Tag Archives: identifying opportunities for improvement

Identify Waste by Going to Gemba

identifying waste

As you may know, “Genba,” which has been popularized as “Gemba,” is a Japanese word meaning “the real place.”

The word is widely used in Japan, where detectives frequently refer to a crime scene as genba, and Japanese TV reporters often refer to themselves as reporting from genba/gemba.

In the business realm, gemba refers to the place where work is done and value created. For example, in manufacturing gemba is typically the factory floor, but looking further afield it can be any location — a construction site,
administrative office, or sales bullpen — where the actual work is being done.

When it comes to Continuous Improvement, problems are most visible in these areas, and the best improvement ideas will come from going to gemba. If your objective is to identify waste, there is no substitute for ‘going to the work’ and there are things that can only be learned by going there and watching the work with a purpose.

Thus a gemba walk, or waste walk, is an activity that takes management and other stakeholders to the front lines to look for waste and opportunities for improvement; to observe the work where the work is being done, and to identify what goes wrong or could go wrong, how often it does or could go wrong, and the associated consequences. The waste walk is designed to help everyone understand the value stream and its problems; it is not to review results and make superficial comments.

Aside from identifying waste and the specific gains made during waste walks, there are also higher-level benefits associated with the practice:

  • Engagement: Since people at all levels are involved, and since the waste walks have proved to be an effective method of detecting hard-to-identify problems as well as solutions which improve both productivity and day-to-day quality of work life, a noticeable increase in workforce engagement is a common by-product. People like it when problems they have known about for a long time are finally solved!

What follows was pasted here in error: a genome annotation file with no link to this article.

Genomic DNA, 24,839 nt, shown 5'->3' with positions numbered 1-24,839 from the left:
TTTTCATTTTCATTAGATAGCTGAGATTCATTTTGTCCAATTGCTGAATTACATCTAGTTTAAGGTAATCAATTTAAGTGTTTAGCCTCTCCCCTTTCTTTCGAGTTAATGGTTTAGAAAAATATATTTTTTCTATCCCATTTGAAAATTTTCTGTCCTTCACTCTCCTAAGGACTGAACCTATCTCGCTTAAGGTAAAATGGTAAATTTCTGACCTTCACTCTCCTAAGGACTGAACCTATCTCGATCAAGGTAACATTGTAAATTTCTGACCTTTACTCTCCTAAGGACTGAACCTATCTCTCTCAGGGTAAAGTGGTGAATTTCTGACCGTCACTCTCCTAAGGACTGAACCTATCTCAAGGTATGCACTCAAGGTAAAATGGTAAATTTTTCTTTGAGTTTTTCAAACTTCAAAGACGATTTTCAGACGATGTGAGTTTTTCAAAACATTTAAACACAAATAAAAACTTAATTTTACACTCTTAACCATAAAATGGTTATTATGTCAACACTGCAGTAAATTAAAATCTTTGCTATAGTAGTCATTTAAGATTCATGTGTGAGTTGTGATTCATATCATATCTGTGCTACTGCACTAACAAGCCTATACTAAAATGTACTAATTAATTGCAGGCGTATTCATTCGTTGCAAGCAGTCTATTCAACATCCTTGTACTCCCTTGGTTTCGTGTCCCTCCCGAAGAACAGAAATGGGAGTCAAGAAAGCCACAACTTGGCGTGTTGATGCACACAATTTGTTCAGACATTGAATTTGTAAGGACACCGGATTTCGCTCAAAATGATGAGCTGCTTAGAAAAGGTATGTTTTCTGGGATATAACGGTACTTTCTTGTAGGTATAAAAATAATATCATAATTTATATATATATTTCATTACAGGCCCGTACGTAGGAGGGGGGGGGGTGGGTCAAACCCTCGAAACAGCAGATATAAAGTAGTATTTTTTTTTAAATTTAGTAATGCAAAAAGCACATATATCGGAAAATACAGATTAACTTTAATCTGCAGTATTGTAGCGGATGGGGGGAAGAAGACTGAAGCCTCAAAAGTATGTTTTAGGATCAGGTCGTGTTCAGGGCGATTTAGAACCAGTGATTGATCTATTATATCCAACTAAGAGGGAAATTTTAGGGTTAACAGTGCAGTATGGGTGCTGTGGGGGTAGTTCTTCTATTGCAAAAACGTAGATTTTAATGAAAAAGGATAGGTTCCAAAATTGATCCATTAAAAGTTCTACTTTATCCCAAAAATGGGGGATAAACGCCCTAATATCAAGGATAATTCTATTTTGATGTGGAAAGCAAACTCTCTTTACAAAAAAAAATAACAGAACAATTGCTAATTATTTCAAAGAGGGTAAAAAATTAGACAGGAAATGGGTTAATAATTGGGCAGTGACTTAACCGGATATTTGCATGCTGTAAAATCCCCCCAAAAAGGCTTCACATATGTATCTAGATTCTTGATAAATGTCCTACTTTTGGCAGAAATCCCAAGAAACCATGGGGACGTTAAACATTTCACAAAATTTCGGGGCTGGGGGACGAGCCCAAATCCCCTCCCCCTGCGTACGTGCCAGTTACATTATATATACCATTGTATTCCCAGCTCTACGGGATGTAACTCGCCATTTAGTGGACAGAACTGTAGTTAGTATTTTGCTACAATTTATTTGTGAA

• Trust: Company leaders are able to establish greater levels of trust with the people closest to the work, by showing interest and seeking the opinions and input of those doing the work.
  • Learn the Truth: Going to gemba enables leaders to identify reality versus what they think (or hope) is happening. Waste walks help leaders to question their assumptions as well.
  • Better Ideas: When the people who are doing the work or executing the process every day start talking, thinking and feeling empowered, the ideas really flow…
  • Ask the Right Questions: as suggested in an earlier post, questions are often the “answer” to making breakthrough improvements. However, the quality of those questions is the key! Getting the data and seeing it for the first time based on direct observation is powerful; and then if you can get customers, suppliers and company personnel working through the chain, the quality of questions that surface promote more innovative and accurate solutions.
  • Improvement vs. Habit-forming Execution: The combination of fresh eyes, diverse perspective, amnesty, and a collective, sincere interest to eliminate waste and continually improve the work process tends to bring about real, often outside-of-the-box solutions; true Improvement versus dong things the same way.

Identifying Waste v. Solutions

get further faster

Surviving and coming out ahead in these turbulent times demands that we all think carefully and choose well what to study and improve.

As Bill Conway frequently said, “At least 50% of improvement is working on the right things.”

Organizations that are able to engage people in making good, fact-based decisions about what to work on and then execute with laser focus reap huge gains.

An opportunity search is key. That means that we must identify and act upon the opportunities for improvement that will potentially yield the greatest results.

In many cases, organizations do not focus on identifying waste, but instead come up with lists of idea driven improvements. That is, someone comes up with an idea for an improvement, puts together a proposal, and then tries to implement it.

The problem with the idea-driven approach is that there is very little correlation between the list of ideas for improvement and the biggest problems or opportunities for improvement within the organization. The idea-driven approach to improvement depends on someone identifying a solution at the outset. But the biggest opportunities are usually buried in the tough long-term problems for which solutions are not immediately obvious to anyone! If a solution doesn’t occur to someone, the problem doesn’t make the list. If it doesn’t make the list, it is never studied sufficiently to come up with a solution.

Organizations get further faster by identifying the waste first and choosing the best opportunities from all of the areas of waste you have identified. A portion of the waste is easily spotted and addressed if you take the time to collect the information. But much of the waste is hidden — built into budgets, accepted practices, current operating procedures, and shared assumptions. It is built into processes that are compensating for problems that have not yet been solved. This waste is difficult to see without expanding the vision of what is possible.

Our next post will focus on best practices for seeing “what is possible” and for identifying the best opportunities for improvement.